Profiting from non-profit alliances? An analysis of strategic alliances between humanitarian NGO′s.

Philip Sieling-Monas

Student thesis: Master thesis


This project was conducted as a master′s thesis at Copenhagen Business School in 2012. Setting out to investigate cross-border strategic alliances between humanitarian non-governmental organizations (NGO) the thesis is concerned with the establishment and maintenance of these alliances, the resources that are gained and applied within them, as well as the advantages and benefits that the organizations obtain when engaging in the alliances. The empirical data in this project is derived from six semi-structured in-depth interviews, conducted with humanitarian NGO′s based in Denmark and cooperating within alliances with African partner organizations. The interviews are constructed in a semi-structured manor and aim at shedding light on the experiences and knowledge held by each of the organizations concerning the establishment of cross-border alliances. Each of the six organizations have been carefully picked out in the attempt to reach the best possible understanding of the area of interest. Drawing on the theoretical frameworks created by Barney (1999, 2001, 2006), Hofstede (1993) and Schein (1990), the focal point of the research project is to gain an understanding of the alliance structures between the NGO agents, the competitive advantages that might be gained as a result of the alliances, as well as the importance of culture within the international alliances. The theories are combined in a theoretical framework that operates on both an internal level within each organization as well as an external level ″between″ them.The theoretical point of reference and the information retrieved from the empirical data is combined and discussed in the analysis. An analytical framework and model is created for the facilitation of this analysis and discussion and exemplifies how the theoretical understandings are applied in order to examine and understand the empirical material. Analytical questions such as how are the alliances established and maintained as well as what resources are relevant within the partnerships are thoroughly discussed. Finally the research question and the supplementary sub-questions are attempted answered in the conclusive part of the rapport. The main results derived from this thesis are that there are four different grounds on which partnerships are formed; common ideology, personal relationships, geographical placement and working with certain minorities. The benefit that NGO’s gain from alliances include access to local knowledge and additional funding. When it comes to organizational ideology alliances sometimes require compromises. In the present case mostly concerning time management and issues of children’s rights. Several resources are put into play by the organizations these include human, organizational and financial resources. When put to use resources have the ability of strengthening the partnerships and thus contribute with sustained competitive advantage.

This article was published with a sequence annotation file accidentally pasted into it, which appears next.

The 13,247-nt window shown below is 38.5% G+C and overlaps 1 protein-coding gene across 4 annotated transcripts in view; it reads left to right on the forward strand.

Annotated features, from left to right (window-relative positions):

EducationsMSc in International Marketing and Management, (Graduate Programme) Final Thesis
Publication date2012
Number of pages142